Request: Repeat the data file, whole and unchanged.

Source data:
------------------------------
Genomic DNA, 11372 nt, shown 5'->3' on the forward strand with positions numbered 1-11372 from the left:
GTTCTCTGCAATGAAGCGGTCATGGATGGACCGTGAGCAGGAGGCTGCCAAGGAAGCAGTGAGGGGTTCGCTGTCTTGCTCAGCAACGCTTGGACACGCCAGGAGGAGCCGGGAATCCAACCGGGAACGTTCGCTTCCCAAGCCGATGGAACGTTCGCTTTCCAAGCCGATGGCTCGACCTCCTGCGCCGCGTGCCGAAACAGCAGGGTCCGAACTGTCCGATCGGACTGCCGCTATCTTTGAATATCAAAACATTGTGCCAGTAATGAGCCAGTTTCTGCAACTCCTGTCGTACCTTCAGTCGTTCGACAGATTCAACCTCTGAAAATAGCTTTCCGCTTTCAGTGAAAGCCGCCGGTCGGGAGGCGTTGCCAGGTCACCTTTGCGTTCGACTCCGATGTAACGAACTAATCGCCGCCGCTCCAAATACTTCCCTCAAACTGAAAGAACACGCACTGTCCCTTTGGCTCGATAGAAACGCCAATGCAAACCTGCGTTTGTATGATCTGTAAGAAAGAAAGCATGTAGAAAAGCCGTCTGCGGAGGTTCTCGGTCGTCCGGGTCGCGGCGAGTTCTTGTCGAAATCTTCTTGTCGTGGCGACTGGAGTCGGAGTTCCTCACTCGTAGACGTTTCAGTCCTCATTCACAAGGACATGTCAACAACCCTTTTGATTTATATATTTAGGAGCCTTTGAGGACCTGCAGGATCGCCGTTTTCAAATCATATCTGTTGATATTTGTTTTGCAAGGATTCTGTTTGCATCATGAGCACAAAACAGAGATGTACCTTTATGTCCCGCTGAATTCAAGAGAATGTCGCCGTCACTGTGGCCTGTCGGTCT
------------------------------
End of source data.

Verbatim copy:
Genomic DNA, 11372 nt, shown 5'->3' on the forward strand with positions numbered 1-11372 from the left:
GTTCTCTGCAATGAAGCGGTCATGGATGGACCGTGAGCAGGAGGCTGCCAAGGAAGCAGTGAGGGGTTCGCTGTCTTGCTCAGCAACGCTTGGACACGCCAGGAGGAGCCGGGAATCCAACCGGGAACGTTCGCTTCCCAAGCCGATGGAACGTTCGCTTTCCAAGCCGATGGCTCGACCTCCTGCGCCGCGTGCCGAAACAGCAGGGTCCGAACTGTCCGATCGGACTGCCGCTATCTTTGAATATCAAAACATTGTGCCAGTAATGAGCCAGTTTCTGCAACTCCTGTCGTACCTTCAGTCGTTCGACAGATTCAACCTCTGAAAATAGCTTTCCGCTTTCAGTGAAAGCCGCCGGTCGGGAGGCGTTGCCAGGTCACCTTTGCGTTCGACTCCGATGTAACGAACTAATCGCCGCCGCTCCAAATACTTCCCTCAAACTGAAAGAACACGCACTGTCCCTTTGGCTCGATAGAAACGCCAATGCAAACCTGCGTTTGTATGATCTGTAAGAAAGAAAGCATGTAGAAAAGCCGTCTGCGGAGGTTCTCGGTCGTCCGGGTCGCGGCGAGTTCTTGTCGAAATCTTCTTGTCGTGGCGACTGGAGTCGGAGTTCCTCACTCGTAGACGTTTCAGTCCTCATTCACAAGGACATGTCAACAACCCTTTTGATTTATATATTTAGGAGCCTTTGAGGACCTGCAGGATCGCCGTTTTCAAATCATATCTGTTGATATTTGTTTTGCAAGGATTCTGTTTGCATCATGAGCACAAAACAGAGATGTACCTTTATGTCCCGCTGAATTCAAGAGAATGTCGCCGTCACTGTGGCCTGTCGGTCT